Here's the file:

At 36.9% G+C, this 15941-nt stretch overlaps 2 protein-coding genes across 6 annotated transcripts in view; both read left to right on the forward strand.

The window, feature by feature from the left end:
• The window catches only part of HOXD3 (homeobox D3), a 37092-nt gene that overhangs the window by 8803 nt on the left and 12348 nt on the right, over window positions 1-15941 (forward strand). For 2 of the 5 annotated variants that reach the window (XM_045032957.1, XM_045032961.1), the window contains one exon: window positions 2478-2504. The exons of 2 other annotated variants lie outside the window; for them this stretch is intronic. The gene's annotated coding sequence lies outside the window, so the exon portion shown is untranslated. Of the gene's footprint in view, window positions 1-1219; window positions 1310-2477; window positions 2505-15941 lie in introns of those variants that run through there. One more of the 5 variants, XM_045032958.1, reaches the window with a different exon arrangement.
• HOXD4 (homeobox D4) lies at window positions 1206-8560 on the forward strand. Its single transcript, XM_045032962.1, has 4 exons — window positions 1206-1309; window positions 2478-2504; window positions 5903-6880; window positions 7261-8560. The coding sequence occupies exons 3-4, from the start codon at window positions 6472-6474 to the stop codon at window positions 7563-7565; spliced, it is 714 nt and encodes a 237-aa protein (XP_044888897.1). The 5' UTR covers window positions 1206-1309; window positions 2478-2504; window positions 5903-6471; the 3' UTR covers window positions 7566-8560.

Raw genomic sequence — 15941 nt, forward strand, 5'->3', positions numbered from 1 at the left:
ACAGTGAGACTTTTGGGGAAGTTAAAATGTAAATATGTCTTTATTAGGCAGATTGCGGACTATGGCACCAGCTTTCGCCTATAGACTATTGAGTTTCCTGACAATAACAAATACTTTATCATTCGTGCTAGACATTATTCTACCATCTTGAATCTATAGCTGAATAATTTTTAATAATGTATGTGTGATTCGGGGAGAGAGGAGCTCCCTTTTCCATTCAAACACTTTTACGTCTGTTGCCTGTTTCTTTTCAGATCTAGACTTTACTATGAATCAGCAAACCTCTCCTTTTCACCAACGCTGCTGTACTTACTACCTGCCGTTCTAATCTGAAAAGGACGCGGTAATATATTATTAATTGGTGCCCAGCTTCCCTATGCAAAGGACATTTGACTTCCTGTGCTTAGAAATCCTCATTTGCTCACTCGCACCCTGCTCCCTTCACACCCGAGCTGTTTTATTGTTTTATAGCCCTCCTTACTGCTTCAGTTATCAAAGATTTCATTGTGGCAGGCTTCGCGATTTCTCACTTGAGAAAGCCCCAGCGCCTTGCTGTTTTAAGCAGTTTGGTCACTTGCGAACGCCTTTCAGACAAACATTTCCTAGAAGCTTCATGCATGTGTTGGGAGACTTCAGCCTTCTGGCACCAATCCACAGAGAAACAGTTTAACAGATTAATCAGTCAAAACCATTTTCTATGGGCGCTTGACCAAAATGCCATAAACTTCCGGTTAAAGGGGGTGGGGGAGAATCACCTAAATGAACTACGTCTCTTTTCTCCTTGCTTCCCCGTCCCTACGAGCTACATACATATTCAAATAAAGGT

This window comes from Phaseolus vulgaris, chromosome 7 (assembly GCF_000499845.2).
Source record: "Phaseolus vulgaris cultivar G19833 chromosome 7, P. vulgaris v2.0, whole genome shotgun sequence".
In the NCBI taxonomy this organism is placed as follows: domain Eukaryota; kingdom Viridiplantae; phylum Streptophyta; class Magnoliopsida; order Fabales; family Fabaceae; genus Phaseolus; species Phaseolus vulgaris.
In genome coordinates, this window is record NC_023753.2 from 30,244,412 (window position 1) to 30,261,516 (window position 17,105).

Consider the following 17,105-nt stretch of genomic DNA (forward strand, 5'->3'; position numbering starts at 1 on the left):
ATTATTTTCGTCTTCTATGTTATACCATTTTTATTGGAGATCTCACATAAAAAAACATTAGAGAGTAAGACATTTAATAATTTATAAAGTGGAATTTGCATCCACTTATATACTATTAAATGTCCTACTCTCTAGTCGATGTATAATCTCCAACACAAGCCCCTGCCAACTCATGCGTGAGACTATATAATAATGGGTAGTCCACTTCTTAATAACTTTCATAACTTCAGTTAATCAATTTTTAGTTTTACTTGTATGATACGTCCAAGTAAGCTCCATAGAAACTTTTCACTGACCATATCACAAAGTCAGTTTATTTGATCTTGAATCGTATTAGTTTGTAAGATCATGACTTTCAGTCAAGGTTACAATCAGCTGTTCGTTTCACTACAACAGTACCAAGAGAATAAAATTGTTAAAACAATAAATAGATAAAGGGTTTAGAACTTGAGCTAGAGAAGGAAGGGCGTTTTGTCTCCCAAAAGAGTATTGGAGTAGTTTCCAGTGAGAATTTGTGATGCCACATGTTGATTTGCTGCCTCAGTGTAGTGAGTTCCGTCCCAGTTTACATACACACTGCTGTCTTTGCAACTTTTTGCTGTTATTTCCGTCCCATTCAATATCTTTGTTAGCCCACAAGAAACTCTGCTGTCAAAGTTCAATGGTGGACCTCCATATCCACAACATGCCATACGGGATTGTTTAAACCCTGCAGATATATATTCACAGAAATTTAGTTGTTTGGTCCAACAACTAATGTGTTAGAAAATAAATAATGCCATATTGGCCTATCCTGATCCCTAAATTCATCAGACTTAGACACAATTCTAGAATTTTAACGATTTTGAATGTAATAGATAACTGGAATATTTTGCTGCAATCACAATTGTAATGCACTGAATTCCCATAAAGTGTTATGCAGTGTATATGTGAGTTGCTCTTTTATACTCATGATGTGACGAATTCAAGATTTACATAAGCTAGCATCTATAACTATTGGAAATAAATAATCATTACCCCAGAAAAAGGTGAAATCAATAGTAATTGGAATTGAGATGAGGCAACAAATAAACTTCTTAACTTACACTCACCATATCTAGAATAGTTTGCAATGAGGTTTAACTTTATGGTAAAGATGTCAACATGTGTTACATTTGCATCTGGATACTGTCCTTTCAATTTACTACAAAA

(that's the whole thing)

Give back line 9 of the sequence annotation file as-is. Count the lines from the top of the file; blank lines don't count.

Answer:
In the NCBI taxonomy this organism is placed as follows: domain Eukaryota; kingdom Viridiplantae; phylum Streptophyta; class Magnoliopsida; order Fabales; family Fabaceae; genus Phaseolus; species Phaseolus vulgaris.